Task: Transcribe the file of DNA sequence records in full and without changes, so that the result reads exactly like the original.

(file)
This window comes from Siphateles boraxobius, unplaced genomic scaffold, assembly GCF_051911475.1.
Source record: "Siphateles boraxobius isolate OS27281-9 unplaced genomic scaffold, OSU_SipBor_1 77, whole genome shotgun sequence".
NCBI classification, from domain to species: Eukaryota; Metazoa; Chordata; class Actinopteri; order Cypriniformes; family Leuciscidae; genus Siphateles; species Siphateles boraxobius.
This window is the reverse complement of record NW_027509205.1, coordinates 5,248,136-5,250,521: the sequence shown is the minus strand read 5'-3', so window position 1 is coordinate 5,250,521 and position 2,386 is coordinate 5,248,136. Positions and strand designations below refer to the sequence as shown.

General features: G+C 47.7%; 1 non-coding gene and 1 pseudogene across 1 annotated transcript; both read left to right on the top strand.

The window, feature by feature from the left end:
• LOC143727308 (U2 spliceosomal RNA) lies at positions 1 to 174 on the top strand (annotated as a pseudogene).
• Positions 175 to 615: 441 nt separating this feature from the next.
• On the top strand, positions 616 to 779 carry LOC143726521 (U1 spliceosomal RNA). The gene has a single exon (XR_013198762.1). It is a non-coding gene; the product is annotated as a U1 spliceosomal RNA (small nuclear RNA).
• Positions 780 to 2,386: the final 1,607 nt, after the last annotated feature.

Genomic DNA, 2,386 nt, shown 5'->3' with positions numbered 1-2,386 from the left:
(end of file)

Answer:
This window comes from Siphateles boraxobius, unplaced genomic scaffold, assembly GCF_051911475.1.
Source record: "Siphateles boraxobius isolate OS27281-9 unplaced genomic scaffold, OSU_SipBor_1 77, whole genome shotgun sequence".
NCBI classification, from domain to species: Eukaryota; Metazoa; Chordata; class Actinopteri; order Cypriniformes; family Leuciscidae; genus Siphateles; species Siphateles boraxobius.
This window is the reverse complement of record NW_027509205.1, coordinates 5,248,136-5,250,521: the sequence shown is the minus strand read 5'-3', so window position 1 is coordinate 5,250,521 and position 2,386 is coordinate 5,248,136. Positions and strand designations below refer to the sequence as shown.

General features: G+C 47.7%; 1 non-coding gene and 1 pseudogene across 1 annotated transcript; both read left to right on the top strand.

The window, feature by feature from the left end:
• LOC143727308 (U2 spliceosomal RNA) lies at positions 1 to 174 on the top strand (annotated as a pseudogene).
• Positions 175 to 615: 441 nt separating this feature from the next.
• On the top strand, positions 616 to 779 carry LOC143726521 (U1 spliceosomal RNA). The gene has a single exon (XR_013198762.1). It is a non-coding gene; the product is annotated as a U1 spliceosomal RNA (small nuclear RNA).
• Positions 780 to 2,386: the final 1,607 nt, after the last annotated feature.

Genomic DNA, 2,386 nt, shown 5'->3' with positions numbered 1-2,386 from the left: